If The Joker Isn’t Weird Enough, Check Out ‘Gotham By Midnight': An Interview With Writer Ray Fawkes
This week DC Comics releases the first issue of Gotham By Midnight, a new series by Ray Fawkes and Ben Templesmith that blends black magic and police procedurals, and exposes the supernatural shenanigans that go on below the surface of Batman's hometown. Along with recent successes Gotham Academy, Arkham Manor, and the newly-revamped Batgirl, the book is part of a substantial overhaul and expansion of DC's Bat-family of titles under editor Mark Doyle.
ComicsAlliance sat down with writer Ray Fawkes to get some insight on what he and Templesmith have planned for Detective Jim Corrigan -- who longtime DC fans know is the original host of the vengeance of God, the Spectre -- and his shadowy squad of GCPD operatives.
ComicsAlliance: I have to tell you, before we really get started; I hear the title of this book, and get Patsy Cline's 'Walking After Midnight' stuck in my head. "I walk through Gotham, after midnight, out in the moonlight…"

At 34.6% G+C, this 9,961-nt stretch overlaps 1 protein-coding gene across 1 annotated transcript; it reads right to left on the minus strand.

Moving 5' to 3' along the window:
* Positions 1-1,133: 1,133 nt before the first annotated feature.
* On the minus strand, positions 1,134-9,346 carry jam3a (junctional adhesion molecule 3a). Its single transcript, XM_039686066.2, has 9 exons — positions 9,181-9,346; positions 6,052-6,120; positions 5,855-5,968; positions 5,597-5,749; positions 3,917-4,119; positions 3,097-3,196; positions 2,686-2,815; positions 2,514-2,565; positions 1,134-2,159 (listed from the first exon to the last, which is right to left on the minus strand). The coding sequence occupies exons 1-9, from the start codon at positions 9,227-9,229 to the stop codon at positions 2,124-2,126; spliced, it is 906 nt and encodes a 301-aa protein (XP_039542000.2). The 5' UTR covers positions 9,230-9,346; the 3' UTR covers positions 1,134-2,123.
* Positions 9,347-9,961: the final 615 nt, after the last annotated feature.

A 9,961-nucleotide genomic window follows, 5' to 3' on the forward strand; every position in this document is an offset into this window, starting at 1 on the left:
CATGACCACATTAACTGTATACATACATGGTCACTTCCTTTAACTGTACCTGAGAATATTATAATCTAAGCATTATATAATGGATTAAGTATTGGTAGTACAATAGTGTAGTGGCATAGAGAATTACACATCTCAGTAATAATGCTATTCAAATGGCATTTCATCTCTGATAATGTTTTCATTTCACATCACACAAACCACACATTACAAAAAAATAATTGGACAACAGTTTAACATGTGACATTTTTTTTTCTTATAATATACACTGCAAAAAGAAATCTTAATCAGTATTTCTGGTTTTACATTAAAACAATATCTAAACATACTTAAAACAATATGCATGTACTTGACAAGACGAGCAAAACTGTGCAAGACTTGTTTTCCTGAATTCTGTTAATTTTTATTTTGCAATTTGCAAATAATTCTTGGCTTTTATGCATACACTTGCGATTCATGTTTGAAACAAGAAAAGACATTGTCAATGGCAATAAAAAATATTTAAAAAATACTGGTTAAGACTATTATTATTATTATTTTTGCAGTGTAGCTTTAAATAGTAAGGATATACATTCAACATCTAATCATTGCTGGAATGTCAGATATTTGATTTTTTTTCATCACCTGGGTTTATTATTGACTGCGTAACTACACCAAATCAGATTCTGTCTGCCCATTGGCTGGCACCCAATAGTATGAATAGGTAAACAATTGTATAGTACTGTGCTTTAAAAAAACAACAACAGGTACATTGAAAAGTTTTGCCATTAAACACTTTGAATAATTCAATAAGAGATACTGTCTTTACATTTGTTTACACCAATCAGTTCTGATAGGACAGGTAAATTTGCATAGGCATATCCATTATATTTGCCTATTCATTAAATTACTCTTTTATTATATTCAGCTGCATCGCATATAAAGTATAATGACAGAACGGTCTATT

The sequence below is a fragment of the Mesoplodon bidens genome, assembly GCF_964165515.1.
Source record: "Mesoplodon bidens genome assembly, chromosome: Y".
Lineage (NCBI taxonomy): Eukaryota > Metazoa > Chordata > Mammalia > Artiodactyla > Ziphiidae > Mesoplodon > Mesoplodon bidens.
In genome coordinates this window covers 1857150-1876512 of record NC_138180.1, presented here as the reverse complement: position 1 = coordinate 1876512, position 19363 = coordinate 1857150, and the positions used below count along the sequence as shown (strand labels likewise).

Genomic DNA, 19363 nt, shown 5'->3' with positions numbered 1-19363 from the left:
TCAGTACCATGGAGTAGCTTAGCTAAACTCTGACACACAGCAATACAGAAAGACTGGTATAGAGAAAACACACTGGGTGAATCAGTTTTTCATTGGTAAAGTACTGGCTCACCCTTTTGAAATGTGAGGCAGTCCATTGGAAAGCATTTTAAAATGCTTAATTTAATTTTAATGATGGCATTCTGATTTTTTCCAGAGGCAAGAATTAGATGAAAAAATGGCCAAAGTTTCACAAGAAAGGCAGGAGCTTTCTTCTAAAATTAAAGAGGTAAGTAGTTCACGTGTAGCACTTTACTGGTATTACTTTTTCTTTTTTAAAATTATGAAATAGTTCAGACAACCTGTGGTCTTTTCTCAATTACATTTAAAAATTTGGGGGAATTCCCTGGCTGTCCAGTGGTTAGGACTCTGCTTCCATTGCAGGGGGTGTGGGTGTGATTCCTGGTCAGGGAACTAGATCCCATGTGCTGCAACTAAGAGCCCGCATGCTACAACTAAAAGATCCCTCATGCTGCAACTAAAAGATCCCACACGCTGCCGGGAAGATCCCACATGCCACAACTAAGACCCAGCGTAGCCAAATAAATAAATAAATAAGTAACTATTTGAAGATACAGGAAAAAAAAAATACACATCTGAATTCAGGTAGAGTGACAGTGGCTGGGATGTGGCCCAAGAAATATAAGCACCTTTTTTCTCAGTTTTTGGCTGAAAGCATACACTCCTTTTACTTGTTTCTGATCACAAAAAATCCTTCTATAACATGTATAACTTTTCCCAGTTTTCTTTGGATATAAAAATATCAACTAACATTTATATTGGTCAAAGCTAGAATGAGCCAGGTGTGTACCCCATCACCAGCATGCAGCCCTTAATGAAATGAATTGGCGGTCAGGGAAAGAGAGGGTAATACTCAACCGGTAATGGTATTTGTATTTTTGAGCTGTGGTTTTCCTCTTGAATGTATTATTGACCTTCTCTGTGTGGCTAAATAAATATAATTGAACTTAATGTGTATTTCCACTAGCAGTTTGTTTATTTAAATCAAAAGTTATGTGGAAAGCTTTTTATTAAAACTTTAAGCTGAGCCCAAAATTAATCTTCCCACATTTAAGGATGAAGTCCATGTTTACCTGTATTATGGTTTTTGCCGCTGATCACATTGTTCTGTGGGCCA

Ray Fawkes: I can deal with that! But I’m gonna to take you on a trip through several horrible dimensions. So you’ll no longer be singing that song by the time you’re done.
CA: Will there be rotating art teams for this book?
RF: No, it’s Ben Templesmith drawing the book the whole time. He’s already drawing the stuff that turns my mind inside out, so I can’t wait till everyone else sees it.
CA: Are you coordinating closely with the rest of the Bat books, or are you given more freedom, since you're sort of off exploring your own dimensional corners of Gotham?
RF: Well, I mean, this book is in continuity. It shares the same setting and the same universe as the rest of the thing. But think of this book as the one where Jim Corrigan and his crew sort of lift up the corners of Gotham that no one else can see behind. So, everything that’s happening is in continuity, but we’re not necessarily beholden to that continuity, because we are looking at things that no other characters can see. They're things that, if Batman sees them, he can’t wrap his head around them, so he sort of, in a very manly way, begs Jim Corrigan for help. And Corrigan and his crew are the ones who are used to this extra-dimensional sort of hellishness, so they can deal with it.